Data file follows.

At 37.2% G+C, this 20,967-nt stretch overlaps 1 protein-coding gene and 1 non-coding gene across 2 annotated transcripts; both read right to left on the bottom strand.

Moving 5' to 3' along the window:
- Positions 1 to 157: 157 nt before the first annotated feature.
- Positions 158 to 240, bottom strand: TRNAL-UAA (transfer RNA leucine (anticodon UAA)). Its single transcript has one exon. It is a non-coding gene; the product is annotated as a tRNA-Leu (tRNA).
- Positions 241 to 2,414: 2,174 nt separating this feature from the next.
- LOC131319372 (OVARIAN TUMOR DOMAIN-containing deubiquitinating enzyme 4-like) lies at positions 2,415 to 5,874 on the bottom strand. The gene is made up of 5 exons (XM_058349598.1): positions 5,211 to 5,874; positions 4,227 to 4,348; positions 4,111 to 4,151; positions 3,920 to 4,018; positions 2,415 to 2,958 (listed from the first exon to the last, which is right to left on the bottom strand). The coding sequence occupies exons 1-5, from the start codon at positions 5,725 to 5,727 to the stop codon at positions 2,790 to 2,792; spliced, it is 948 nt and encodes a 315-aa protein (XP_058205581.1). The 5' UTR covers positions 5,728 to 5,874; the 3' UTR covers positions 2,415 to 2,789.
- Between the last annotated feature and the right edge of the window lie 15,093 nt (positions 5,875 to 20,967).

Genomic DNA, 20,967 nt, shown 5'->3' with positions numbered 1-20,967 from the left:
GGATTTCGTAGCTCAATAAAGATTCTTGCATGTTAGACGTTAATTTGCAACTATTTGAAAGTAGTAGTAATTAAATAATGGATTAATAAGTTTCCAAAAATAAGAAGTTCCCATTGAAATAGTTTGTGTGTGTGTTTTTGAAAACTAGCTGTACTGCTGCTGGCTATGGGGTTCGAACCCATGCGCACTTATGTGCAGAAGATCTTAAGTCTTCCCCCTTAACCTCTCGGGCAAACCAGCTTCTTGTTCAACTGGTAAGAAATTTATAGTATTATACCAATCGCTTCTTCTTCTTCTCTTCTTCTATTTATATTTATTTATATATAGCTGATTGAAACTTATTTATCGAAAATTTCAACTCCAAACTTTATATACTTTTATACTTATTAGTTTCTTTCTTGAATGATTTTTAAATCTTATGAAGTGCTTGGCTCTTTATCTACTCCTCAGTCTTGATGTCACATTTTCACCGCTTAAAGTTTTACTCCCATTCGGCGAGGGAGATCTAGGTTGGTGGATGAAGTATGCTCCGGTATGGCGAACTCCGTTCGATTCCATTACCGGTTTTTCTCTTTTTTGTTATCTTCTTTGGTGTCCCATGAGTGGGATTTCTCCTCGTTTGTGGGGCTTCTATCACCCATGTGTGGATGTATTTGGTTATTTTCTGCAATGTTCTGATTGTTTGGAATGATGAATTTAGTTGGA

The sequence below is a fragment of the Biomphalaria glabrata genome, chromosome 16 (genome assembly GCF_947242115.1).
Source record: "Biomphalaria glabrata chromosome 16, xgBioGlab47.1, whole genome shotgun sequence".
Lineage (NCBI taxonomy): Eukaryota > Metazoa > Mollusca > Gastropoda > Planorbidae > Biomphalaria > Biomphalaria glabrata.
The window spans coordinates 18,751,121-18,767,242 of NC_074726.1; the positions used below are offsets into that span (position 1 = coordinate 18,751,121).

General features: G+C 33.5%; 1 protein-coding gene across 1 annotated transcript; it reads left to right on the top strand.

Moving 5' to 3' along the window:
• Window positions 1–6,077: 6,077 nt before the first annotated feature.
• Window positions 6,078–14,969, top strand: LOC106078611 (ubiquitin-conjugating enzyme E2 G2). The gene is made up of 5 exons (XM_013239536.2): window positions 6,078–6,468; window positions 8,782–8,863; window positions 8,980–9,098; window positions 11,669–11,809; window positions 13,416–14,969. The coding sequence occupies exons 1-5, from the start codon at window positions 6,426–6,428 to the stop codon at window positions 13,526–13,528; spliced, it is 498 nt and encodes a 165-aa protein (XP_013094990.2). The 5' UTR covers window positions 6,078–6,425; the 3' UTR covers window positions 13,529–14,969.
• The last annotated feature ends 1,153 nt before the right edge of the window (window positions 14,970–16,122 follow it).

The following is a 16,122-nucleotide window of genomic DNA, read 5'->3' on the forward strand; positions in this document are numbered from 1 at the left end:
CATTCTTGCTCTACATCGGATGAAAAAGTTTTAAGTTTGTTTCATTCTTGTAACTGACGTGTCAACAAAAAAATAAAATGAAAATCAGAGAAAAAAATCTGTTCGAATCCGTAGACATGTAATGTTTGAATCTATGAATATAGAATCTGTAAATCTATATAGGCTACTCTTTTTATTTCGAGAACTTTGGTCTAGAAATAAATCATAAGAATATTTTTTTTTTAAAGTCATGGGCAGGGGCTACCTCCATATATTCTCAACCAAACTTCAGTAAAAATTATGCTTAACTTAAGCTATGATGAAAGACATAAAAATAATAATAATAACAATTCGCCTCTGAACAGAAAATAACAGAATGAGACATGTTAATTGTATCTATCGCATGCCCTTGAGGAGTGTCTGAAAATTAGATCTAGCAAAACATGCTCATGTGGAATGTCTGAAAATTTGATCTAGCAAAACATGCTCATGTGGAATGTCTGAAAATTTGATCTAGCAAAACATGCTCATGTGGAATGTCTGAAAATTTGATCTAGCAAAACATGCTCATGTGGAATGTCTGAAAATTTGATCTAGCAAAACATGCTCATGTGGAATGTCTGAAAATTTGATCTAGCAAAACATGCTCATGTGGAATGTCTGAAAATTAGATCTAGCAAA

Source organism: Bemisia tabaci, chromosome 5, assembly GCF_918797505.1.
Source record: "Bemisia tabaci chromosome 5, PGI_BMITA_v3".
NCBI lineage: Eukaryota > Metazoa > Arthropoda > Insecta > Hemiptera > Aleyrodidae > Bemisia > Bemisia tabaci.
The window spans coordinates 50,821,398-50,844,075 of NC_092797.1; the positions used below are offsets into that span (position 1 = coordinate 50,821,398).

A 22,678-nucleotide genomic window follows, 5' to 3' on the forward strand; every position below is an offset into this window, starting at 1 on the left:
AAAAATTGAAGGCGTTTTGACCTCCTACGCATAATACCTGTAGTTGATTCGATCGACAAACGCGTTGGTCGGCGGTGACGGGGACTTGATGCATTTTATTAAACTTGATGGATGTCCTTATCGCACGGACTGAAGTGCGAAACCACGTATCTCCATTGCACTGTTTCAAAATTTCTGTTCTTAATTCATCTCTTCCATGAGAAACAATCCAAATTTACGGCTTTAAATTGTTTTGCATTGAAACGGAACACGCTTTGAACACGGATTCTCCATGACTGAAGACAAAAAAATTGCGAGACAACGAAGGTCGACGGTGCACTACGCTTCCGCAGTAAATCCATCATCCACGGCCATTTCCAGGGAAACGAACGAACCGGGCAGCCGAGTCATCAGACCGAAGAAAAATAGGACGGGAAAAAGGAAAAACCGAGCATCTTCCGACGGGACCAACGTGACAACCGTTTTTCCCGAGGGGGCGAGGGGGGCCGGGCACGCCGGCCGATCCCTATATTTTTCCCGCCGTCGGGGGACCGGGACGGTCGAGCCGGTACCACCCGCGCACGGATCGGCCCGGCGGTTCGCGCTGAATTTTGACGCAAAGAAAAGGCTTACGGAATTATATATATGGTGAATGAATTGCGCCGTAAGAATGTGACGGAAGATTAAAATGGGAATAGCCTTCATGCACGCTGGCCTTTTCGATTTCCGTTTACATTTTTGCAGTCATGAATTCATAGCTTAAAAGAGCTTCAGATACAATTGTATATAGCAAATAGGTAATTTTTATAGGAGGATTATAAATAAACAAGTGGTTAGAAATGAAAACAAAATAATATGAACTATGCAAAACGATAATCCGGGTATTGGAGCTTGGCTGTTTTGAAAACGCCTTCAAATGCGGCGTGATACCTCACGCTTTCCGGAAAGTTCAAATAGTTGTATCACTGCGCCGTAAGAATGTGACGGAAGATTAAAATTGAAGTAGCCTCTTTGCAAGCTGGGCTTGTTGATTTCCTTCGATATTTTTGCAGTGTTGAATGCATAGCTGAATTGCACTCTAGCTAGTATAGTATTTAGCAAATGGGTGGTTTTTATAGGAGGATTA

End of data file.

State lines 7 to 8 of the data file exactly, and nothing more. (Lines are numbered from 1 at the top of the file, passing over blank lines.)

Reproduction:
- Between the last annotated feature and the right edge of the window lie 15,093 nt (positions 5,875 to 20,967).

Genomic DNA, 20,967 nt, shown 5'->3' with positions numbered 1-20,967 from the left: